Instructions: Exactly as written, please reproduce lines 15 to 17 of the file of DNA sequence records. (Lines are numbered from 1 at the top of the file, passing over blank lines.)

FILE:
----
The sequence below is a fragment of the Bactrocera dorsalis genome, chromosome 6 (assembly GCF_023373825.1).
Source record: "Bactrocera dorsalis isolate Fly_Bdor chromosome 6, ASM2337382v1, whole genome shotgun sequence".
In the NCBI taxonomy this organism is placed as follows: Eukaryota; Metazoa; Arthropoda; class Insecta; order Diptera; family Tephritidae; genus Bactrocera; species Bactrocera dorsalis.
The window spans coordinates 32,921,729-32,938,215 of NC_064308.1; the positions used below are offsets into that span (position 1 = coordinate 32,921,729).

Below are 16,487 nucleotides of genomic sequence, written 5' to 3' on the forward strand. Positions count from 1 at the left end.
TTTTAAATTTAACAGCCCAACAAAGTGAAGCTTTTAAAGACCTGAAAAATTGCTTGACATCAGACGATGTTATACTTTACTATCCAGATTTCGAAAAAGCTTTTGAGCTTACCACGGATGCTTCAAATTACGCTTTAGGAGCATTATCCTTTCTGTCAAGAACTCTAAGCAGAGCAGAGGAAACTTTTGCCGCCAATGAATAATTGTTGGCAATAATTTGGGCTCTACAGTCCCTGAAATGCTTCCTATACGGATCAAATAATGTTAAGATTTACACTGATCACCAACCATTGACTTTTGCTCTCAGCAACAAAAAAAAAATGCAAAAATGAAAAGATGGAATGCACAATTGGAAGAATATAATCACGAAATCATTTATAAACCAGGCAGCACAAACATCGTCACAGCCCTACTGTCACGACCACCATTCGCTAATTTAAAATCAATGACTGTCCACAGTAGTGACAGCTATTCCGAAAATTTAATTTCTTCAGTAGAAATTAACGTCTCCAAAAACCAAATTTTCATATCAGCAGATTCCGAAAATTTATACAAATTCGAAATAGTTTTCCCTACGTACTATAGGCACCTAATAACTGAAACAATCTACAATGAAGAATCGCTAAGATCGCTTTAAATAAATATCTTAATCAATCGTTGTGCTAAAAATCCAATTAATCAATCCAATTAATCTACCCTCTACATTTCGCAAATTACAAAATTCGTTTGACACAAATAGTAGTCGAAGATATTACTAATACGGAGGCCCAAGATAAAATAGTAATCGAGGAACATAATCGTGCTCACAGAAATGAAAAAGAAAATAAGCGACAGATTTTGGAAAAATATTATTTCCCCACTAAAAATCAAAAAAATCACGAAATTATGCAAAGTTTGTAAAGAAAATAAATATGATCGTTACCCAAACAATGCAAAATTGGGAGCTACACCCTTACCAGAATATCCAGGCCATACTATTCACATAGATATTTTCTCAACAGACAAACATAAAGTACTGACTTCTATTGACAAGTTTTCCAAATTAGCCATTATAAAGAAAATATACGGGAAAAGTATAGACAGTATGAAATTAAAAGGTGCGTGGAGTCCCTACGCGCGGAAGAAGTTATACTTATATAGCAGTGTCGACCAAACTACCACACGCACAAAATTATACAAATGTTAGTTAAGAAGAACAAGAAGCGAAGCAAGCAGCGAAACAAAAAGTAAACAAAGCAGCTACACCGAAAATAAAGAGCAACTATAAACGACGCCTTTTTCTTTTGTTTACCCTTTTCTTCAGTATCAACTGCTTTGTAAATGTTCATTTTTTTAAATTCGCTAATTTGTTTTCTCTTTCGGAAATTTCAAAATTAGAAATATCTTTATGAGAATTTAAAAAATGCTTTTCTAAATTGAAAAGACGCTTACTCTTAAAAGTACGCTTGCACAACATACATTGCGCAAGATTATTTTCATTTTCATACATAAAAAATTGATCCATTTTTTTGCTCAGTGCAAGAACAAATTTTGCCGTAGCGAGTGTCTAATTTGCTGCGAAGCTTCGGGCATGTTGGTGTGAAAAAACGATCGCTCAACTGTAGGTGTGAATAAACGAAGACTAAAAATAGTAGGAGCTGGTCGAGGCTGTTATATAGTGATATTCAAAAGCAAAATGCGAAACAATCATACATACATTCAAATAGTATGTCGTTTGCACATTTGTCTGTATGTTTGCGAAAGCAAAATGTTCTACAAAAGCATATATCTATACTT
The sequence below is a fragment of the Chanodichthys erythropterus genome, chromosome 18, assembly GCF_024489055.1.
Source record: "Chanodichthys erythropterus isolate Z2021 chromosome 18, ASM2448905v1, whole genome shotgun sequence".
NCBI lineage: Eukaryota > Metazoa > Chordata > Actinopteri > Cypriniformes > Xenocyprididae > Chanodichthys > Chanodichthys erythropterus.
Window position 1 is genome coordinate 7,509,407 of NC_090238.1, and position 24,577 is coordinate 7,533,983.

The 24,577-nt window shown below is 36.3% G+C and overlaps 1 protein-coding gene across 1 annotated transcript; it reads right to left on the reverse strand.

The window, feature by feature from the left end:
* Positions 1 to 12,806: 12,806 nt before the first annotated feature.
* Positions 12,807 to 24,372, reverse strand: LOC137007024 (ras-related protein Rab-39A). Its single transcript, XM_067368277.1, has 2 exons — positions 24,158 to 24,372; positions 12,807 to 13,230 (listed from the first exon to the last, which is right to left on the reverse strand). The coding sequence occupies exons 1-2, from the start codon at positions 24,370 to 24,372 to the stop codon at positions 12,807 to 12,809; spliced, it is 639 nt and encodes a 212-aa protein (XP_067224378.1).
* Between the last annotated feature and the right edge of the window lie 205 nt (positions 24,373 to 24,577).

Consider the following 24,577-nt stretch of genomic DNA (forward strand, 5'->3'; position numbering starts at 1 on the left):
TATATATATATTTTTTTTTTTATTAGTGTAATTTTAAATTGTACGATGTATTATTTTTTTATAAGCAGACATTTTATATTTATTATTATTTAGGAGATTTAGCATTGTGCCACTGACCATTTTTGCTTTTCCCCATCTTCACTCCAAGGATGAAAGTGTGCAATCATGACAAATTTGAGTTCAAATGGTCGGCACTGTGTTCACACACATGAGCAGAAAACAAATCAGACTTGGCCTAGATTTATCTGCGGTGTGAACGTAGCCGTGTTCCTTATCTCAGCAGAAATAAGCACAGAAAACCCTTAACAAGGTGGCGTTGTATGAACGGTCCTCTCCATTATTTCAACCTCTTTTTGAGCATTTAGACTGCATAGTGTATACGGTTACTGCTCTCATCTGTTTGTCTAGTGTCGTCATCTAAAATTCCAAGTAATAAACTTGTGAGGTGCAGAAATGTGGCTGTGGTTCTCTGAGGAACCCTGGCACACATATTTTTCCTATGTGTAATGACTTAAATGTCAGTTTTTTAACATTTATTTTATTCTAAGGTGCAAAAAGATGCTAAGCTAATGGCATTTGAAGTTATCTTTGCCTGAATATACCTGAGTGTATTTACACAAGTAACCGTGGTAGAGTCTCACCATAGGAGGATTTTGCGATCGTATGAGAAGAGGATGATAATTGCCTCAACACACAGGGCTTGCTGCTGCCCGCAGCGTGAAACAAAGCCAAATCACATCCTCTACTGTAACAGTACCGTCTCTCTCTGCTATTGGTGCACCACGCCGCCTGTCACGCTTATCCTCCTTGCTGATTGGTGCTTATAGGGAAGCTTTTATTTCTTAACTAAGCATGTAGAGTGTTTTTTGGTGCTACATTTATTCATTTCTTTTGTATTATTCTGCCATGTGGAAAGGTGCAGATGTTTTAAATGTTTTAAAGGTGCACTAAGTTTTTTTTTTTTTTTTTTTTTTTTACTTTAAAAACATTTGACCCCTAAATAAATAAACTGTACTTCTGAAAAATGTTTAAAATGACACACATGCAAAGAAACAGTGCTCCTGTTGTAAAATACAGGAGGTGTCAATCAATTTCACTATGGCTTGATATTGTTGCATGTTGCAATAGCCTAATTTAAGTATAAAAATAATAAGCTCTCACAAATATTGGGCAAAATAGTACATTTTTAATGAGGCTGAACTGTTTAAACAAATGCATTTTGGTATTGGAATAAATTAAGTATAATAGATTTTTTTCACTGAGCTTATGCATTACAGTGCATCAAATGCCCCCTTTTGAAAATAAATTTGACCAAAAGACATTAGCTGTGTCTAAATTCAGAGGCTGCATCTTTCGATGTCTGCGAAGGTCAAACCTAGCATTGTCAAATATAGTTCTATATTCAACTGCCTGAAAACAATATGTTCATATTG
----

* Between the last annotated feature and the right edge of the window lie 205 nt (positions 24,373 to 24,577).

Consider the following 24,577-nt stretch of genomic DNA (forward strand, 5'->3'; position numbering starts at 1 on the left):
TATATATATATTTTTTTTTTTATTAGTGTAATTTTAAATTGTACGATGTATTATTTTTTTATAAGCAGACATTTTATATTTATTATTATTTAGGAGATTTAGCATTGTGCCACTGACCATTTTTGCTTTTCCCCATCTTCACTCCAAGGATGAAAGTGTGCAATCATGACAAATTTGAGTTCAAATGGTCGGCACTGTGTTCACACACATGAGCAGAAAACAAATCAGACTTGGCCTAGATTTATCTGCGGTGTGAACGTAGCCGTGTTCCTTATCTCAGCAGAAATAAGCACAGAAAACCCTTAACAAGGTGGCGTTGTATGAACGGTCCTCTCCATTATTTCAACCTCTTTTTGAGCATTTAGACTGCATAGTGTATACGGTTACTGCTCTCATCTGTTTGTCTAGTGTCGTCATCTAAAATTCCAAGTAATAAACTTGTGAGGTGCAGAAATGTGGCTGTGGTTCTCTGAGGAACCCTGGCACACATATTTTTCCTATGTGTAATGACTTAAATGTCAGTTTTTTAACATTTATTTTATTCTAAGGTGCAAAAAGATGCTAAGCTAATGGCATTTGAAGTTATCTTTGCCTGAATATACCTGAGTGTATTTACACAAGTAACCGTGGTAGAGTCTCACCATAGGAGGATTTTGCGATCGTATGAGAAGAGGATGATAATTGCCTCAACACACAGGGCTTGCTGCTGCCCGCAGCGTGAAACAAAGCCAAATCACATCCTCTACTGTAACAGTACCGTCTCTCTCTGCTATTGGTGCACCACGCCGCCTGTCACGCTTATCCTCCTTGCTGATTGGTGCTTATAGGGAAGCTTTTATTTCTTAACTAAGCATGTAGAGTGTTTTTTGGTGCTACATTTATTCATTTCTTTTGTATTATTCTGCCATGTGGAAAGGTGCAGATGTTTTAAATGTTTTAAAGGTGCACTAAGTTTTTTTTTTTTTTTTTTTTTTTTACTTTAAAAACATTTGACCCCTAAATAAATAAACTGTACTTCTGAAAAATGTTTAAAATGACACACATGCAAAGAAACAGTGCTCCTGTTGTAAAATACAGGAGGTGTCAATCAATTTCACTATGGCTTGATATTGTTGCATGTTGCAATAGCCTAATTTAAGTATAAAAATAATAAGCTCTCACAAATATTGGGCAAAATAGTACATTTTTAATGAGGCTGAACTGTTTAAACAAATGCATTTTGGTATTGGAATAAATTAAGTATAATAGATTTTTTTCACTGAGCTTATGCATTACAGTGCATCAAATGCCCCCTTTTGAAAATAAATTTGACCAAAAGACATTAGCTGTGTCTAAATTCAGAGGCTGCATCTTTCGATGTCTGCGAAGGTCAAACCTAGCATTGTCAAATATAGTTCTATATTCAACTGCCTGAAAACAATATGTTCATATTG